Tennis: Victoria lockdown bans fans at Australian Open
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A row has erupted over the plans for unvaccinated players at the upcoming Australian Open. After ministers looked to push a vaccine mandate, Prime Minister Scott Morrison indicated that unvaccinated tennis players would be given an exemption but needed to undergo a mandatory 14-day hotel quarantine. It comes as the Victoria Premier said he would not apply for players to be exempt from the rules and doubled-down on his stance over banning them.
Novak Djokovic’s chances of winning a tenth Australian Open and record 21st Major title have been in doubt, as the world No 1 has faced a ban from the tournament.
The nine-time champion in Melbourne has himself admitted that he wasn’t sure whether he’d travel to compete as he didn’t want to reveal his vaccination status.
The country’s Health and Immigration Ministers have both shared their respective stance on requiring players to show proof they are double-vaccinated in order to enter the country, but the country’s Prime Minister has gone against their words as a row over unvaccinated players has emerged.
Scott Morrison hinted on Wednesday that professional tennis players could be exempt from a vaccine mandate, so long as they underwent a two-week ‘hard’ hotel quarantine.
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“If there is a special exemption that is warranted for an economic reason, well, that can happen,” Morrison told Australia’s Channel Nine network.
“But you’ve got to follow the health rules in that state — and two weeks’ quarantine for unvaccinated people, well, that’s sensible.”
It comes after Victorian Premier Daniel Andrews told ABC Radio earlier this week: “I don’t think it’s too much to say, ‘If you want one of those visas and you want to come here, then you need to be double-vaxxed’.”
Andrews has now spoken out once again and gone against the Prime Minister, saying he refuses to make an exception for unvaccinated tennis players to compete in the Australian Open.
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“What I want to make very clear is that the state of Victoria will not be applying for any exemptions for unvaccinated players,” Andrews said, per the Australian Associated Press.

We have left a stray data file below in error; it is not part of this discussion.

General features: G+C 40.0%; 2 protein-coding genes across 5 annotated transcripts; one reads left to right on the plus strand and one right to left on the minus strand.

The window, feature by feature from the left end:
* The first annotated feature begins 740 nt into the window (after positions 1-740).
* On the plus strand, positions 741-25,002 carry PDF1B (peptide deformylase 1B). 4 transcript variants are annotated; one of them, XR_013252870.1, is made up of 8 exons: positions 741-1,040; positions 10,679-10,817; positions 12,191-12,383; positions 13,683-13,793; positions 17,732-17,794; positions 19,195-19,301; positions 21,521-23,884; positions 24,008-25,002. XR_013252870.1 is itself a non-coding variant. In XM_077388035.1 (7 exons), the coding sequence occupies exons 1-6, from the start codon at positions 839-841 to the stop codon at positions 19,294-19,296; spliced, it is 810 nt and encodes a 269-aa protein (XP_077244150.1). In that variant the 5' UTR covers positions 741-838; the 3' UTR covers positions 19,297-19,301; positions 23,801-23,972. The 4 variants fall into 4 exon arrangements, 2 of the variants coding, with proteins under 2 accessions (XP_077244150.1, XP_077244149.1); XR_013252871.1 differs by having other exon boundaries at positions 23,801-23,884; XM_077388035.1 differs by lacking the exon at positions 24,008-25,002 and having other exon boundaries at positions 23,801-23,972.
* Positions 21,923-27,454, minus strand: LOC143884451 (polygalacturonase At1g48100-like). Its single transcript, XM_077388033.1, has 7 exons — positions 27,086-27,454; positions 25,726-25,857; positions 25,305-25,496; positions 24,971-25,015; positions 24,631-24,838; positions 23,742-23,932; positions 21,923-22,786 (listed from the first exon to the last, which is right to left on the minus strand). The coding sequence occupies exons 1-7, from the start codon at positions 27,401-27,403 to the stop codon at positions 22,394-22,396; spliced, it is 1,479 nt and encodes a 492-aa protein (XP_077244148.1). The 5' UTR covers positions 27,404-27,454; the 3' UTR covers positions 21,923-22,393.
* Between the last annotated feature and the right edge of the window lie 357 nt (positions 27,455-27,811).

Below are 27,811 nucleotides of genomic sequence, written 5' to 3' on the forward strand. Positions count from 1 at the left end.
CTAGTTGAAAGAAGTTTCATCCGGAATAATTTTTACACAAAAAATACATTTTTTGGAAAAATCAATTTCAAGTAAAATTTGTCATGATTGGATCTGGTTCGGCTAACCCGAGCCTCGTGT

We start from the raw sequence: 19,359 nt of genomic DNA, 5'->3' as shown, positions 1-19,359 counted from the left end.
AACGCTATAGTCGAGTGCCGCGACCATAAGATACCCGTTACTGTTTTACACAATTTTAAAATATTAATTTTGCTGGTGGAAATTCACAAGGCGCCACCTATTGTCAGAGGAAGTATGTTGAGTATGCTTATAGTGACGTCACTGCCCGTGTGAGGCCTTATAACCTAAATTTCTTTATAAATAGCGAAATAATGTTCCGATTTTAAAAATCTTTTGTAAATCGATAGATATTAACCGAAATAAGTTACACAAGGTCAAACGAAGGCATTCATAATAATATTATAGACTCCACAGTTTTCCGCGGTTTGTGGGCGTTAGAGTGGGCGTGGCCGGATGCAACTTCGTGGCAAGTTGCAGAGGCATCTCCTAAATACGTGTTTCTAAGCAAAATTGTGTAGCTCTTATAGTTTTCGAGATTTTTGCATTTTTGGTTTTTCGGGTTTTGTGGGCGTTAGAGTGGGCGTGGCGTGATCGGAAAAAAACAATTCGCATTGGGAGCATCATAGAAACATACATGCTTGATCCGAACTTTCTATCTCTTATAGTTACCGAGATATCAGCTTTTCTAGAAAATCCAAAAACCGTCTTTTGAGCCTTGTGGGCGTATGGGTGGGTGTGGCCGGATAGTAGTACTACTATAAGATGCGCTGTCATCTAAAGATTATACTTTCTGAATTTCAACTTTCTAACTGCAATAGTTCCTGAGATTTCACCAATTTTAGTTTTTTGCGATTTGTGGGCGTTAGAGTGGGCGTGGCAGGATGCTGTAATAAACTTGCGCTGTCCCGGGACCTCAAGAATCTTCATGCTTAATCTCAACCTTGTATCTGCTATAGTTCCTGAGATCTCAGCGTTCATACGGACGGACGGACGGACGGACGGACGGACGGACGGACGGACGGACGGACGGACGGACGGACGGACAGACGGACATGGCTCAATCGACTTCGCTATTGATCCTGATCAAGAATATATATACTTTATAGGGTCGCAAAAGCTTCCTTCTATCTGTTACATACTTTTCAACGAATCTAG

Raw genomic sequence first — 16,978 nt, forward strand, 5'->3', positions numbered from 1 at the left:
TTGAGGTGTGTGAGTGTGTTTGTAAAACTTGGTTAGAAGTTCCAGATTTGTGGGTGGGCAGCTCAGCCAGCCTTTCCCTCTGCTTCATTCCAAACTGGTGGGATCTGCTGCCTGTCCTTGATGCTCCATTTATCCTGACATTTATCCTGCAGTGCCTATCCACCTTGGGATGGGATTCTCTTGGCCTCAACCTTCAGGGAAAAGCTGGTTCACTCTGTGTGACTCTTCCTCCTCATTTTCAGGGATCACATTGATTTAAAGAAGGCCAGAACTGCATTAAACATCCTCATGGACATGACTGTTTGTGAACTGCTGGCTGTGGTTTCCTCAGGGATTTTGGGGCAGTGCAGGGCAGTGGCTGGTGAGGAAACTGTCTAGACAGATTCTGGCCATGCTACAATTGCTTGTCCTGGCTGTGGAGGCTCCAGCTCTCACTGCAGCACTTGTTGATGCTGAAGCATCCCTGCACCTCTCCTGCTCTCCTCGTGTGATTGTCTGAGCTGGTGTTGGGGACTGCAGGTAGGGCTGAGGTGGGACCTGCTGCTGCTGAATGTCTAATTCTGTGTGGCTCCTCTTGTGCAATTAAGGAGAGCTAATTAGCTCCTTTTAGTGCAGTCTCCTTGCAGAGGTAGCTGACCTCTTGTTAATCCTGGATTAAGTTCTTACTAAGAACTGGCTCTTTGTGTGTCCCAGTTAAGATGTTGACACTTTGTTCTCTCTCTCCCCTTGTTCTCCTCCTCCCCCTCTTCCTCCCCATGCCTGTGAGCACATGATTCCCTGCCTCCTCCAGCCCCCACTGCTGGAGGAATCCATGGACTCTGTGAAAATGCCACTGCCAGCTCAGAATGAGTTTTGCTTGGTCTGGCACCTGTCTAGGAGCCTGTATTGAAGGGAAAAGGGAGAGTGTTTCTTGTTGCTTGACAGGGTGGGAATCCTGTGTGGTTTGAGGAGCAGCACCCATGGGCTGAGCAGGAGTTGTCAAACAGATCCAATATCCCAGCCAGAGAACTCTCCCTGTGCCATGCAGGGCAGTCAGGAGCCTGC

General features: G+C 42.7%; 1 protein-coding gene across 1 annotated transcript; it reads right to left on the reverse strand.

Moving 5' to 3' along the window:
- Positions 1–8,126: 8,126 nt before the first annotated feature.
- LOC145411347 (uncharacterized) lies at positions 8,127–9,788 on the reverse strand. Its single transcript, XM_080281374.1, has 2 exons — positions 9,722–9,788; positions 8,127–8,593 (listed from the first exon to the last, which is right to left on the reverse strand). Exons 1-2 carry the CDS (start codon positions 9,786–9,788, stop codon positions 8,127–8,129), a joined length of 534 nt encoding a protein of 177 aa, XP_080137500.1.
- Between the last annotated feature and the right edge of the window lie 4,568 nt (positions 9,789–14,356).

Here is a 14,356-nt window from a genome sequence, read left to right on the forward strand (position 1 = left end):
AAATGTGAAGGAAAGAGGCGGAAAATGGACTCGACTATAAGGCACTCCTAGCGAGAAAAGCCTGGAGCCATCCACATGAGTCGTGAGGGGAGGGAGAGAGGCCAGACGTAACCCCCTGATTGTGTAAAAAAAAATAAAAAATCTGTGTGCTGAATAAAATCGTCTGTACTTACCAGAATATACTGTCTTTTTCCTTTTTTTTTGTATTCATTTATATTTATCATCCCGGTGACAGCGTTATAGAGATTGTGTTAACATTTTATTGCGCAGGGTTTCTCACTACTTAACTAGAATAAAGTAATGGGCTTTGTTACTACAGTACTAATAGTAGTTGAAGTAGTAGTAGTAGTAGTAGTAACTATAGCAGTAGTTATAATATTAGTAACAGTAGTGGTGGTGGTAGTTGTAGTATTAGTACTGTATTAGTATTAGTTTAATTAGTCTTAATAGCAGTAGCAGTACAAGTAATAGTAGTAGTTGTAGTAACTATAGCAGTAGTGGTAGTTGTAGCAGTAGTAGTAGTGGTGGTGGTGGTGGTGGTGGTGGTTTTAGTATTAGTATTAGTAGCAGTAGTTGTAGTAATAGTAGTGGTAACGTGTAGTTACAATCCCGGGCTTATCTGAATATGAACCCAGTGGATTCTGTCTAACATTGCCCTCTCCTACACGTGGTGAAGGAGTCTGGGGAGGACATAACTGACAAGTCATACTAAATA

“I am not going to ask and require people sitting in the grandstand, people working at the event to be vaccinated while players aren’t.”
A leaked email sent by the WTA Players Council on Sunday also confirmed that Tennis Australia was currently working with plans to allow unvaccinated players into the country to compete, provided they completed the hotel quarantine.
While this offers hope for the likes of Djokovic, meaning he will not have to disclose his vaccination status and – if he is not vaccinated – can play the tournament, the Serb has spoken out against Australia’s hard quarantine in the past.
Earlier this year, players arriving for the 2021 edition of the tournament could have five hours out of their hotel room each day to train, but those on flights with passengers who tested positive were forced to undergo a ‘hard’ quarantine and couldn’t leave the room for two weeks – something many players said they were unaware could happen.
Djokovic attempted to bargain with Tennis Australia and the government at the time to make exceptions for these players but was unsuccessful, and recently voiced his issue with the hard quarantine when casting doubt over his participation in Melbourne.
He told Serbian newspaper Blic: “The main problem is that if you are on a plane with a person who is positive, whether you are vaccinated or not, you automatically have to go to the room for 14 days.
“That happened to Viktor Troicki in January this year. Not only him, but also 70 players had to be quarantined. I talked to a lot of players and that is something that everyone has a bad memory of.”
The world No 1 also expressed him uncertainty over competing this year, adding: “I don’t know if I’m going to Australia, I don’t know what’s going on. Currently, the situation is not good at all.
“I have my opinion and it has always been the same. I will not reveal my status whether I have been vaccinated or not.”
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